“Pretty fair shooting for an old married man.”
That’s the greeting that a fair-faced Kris Kristofferson offers James Coburn as the title characters converge in the 1973 Western “Pat Garrett and Billy the Kid.” It comes as Coburn’s somewhat fatherly Garrett gets the slip on Kristofferson’s youthful Billy in a town square and subsequently turns an unsuspecting chicken into a pile of very ruffled feathers with a barrage of gunfire. This is, after all, a Sam Peckinpah movie. Shedding the blood of a bird in the opening minutes makes the carnage that follows seem a little more familiar.
“Pat Garrett and Billy the Kid” gets a featured showing Tuesday as part of a fundraiser for the Harry Dean Stanton Fest. As is the case in the film, Kristofferson will stand as the dominant presence. He will be at the Kentucky Theatre to introduce the screening. West Irvine native Stanton won’t be on hand. That’s perhaps also fitting, as Stanton’s Luke is a part of a legion of characters who essentially ride shotgun to the cat-and-mouse play of Kristofferson and Coburn. He shouldn’t feel neglected, though. Jason Robards, a who’s who of Western film vets (Slim Pickens, Paul Fix, Chill Wills and Jack Elam, among them), and even a few of Kristofferson’s musical pals, including Bob Dylan and future ex-wife Rita Coolidge, don’t distract much from the eventually broken bonds between Garrett and Billy.
A cult film in many ways, “Pat Garrett and Billy the Kid” was part of the star-maker assembly kit that fashioned Kristofferson into a celebrity, combining his reputation as a songwriter with his growing popularity as a film actor.
Where did everything begin for Kristofferson? Die-hard fans might disagree, but for many, his fortunes started to turn once Johnny Cash turned the Kristofferson song “Sunday Mornin’ Comin’ Down” into a No. 1 country hit in 1970. Kristofferson was arguably the hottest name in country music that year who wasn’t also a prominent performer. “Sunday Mornin’ Comin’ Down” was named song of the year by the Country Music Association, and his song “For the Good Times,” a chart-topping single for Ray Price, received the same honor the same year by the Academy of Country Music.
In October 1970, Janis Joplin cut what is perhaps Kristofferson’s most recognizable composition, “Me and Bobby McGee,” just days before her death. It became a mammoth hit early in 1971. By the time “Pat Garrett and Billy the Kid” opened in theaters, Kristofferson’s star power was nearly set. A quartet of albums, culminating in 1972’s “Jesus Was a Capricorn,” solidified a reputation as a writer with a country sensibility traditional enough to do justice to his Texas heritage and forward-thinking enough to foresee an outlaw movement several years before it took on mainstream appeal.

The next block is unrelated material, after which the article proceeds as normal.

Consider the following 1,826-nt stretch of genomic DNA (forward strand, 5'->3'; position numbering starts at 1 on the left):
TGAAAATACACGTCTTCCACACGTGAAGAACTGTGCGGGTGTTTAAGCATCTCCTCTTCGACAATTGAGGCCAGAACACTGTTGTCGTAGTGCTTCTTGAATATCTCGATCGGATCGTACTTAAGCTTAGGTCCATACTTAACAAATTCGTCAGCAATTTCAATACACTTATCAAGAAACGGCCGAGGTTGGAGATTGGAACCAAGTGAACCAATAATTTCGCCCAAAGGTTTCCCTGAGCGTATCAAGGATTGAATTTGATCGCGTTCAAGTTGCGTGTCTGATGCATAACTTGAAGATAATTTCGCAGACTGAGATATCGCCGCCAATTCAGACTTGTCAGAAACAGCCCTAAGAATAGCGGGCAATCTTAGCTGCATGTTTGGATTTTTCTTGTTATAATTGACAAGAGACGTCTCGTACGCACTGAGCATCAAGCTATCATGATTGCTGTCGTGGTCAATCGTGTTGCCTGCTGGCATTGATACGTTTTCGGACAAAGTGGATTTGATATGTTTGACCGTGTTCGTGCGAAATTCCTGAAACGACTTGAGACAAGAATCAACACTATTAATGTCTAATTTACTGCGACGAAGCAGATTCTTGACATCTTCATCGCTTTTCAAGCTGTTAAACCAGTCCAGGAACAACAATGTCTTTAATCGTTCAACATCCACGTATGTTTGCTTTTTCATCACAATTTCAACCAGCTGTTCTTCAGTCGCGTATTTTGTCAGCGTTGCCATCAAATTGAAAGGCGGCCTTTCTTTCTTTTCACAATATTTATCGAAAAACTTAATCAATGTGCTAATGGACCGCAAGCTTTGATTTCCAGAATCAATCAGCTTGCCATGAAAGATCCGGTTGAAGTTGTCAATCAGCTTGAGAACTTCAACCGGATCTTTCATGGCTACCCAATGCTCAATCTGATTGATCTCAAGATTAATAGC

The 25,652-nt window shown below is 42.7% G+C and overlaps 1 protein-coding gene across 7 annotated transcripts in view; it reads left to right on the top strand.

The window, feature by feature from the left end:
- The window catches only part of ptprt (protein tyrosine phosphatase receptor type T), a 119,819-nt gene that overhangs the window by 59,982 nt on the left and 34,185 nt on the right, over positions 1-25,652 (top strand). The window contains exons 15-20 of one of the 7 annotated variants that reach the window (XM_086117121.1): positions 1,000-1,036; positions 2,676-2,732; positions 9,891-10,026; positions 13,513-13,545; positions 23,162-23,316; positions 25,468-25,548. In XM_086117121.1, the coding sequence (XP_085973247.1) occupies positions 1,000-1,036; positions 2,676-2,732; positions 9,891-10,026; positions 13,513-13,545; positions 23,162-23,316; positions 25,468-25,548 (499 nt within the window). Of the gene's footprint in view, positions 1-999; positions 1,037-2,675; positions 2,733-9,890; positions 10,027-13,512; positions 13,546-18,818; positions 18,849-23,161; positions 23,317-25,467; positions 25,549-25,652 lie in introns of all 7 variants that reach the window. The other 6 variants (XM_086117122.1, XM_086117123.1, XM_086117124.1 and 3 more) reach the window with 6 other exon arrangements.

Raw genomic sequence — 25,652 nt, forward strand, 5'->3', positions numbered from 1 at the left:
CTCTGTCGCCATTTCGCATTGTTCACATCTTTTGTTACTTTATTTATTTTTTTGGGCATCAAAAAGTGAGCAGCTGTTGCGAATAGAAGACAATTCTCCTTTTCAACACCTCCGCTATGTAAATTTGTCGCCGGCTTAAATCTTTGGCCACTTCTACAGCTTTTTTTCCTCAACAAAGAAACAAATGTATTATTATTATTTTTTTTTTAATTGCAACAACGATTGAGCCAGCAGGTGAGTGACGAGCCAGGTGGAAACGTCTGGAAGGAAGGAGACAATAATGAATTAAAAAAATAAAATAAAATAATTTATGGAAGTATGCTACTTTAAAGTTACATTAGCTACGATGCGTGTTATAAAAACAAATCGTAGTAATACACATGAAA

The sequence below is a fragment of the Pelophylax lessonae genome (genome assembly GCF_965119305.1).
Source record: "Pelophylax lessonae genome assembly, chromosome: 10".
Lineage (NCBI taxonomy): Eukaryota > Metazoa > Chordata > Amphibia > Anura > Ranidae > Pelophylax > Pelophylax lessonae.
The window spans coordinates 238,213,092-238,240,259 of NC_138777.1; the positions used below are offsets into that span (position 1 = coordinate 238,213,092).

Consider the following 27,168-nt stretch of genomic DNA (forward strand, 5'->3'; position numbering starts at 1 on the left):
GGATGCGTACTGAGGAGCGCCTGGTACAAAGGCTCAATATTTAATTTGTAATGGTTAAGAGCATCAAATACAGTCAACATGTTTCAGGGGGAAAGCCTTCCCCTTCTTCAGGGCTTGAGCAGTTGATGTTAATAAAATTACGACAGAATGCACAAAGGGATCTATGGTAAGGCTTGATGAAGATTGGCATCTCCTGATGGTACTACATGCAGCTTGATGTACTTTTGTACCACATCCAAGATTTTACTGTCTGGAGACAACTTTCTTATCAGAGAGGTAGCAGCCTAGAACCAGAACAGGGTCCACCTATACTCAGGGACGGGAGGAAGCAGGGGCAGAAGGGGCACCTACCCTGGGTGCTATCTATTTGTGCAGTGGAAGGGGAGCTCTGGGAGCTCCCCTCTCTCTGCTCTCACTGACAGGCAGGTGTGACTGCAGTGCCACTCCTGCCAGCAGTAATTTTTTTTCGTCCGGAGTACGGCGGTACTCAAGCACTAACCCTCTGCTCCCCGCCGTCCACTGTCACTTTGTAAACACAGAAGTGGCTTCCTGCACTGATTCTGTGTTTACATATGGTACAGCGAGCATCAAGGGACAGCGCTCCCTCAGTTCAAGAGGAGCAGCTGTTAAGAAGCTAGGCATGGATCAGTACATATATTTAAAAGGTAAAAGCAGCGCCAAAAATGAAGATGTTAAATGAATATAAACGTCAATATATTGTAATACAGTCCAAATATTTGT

Sure, the rest of the decade put Kristofferson in the headlines — the co-billed remake of “A Star is Born” with Barbra Streisand, the high-profile marriage and performance partnership with Coolidge, and concerts that revealed him to be, as British newspaper The Guardian termed it, “a fully fledged boozehound.”
But there have been remarkable accomplishments in the face of such celebrity status. One of Willie Nelson’s most underrated albums was a 1979 collection exclusively devoted to Kristofferson’s music (“Willie Nelson Sings Kristofferson”), and his decade’s worth of music with the all-star quartet The Highwaymen — which included Nelson, Cash and Waylon Jennings — was alone the kind of critical and commercial triumph that could define a career.
Life from the ’90s onward has brought quieter successes, although their artistic worth has been no less profound. Any list of great Kristofferson albums would have to include 1995’s topically inclined “A Moment of Forever” and a pair of leaner sounding works, 2006’s “This Old Road” and 2009’s “Closer to the Bone.” All three records were produced by music stylist-turned producer-turned label executive Don Was.
As for the movies, a personal favorite surfaced during his recording renaissance: the extraordinary 1996 John Sayles film “Lone Star,” in which Kristofferson played the murderous (and murdered) county sheriff Charlie Wade in a series of flashback scenes.
Today, at 80, with Kristofferson visiting Lexington to celebrate one of his earliest movies, the dual careers continue to thrive. He is featured on two new tribute albums of artists who span generations and styles: the Waylon Jennings memorial CD and concert film, “Outlaw,” and a revisiting of the 2007 Brandi Carlisle album “The Story,” called “Cover Stories.” Kristofferson will be back onscreen this summer in the old West. He teams with Luke Hemsworth in “Hickok,” which details the story of quick-draw gunslinger Wild Bill Hickok.
“When I moved out to California a long time ago, I just sort of lost touch with the record business end of things,” Kristofferson told me in a 1995 interview before a concert he gave at the Kentucky. “I kept making a lot of albums, although most of them never saw the light of day. But, fortunately, if you stick around long enough, good things happen.”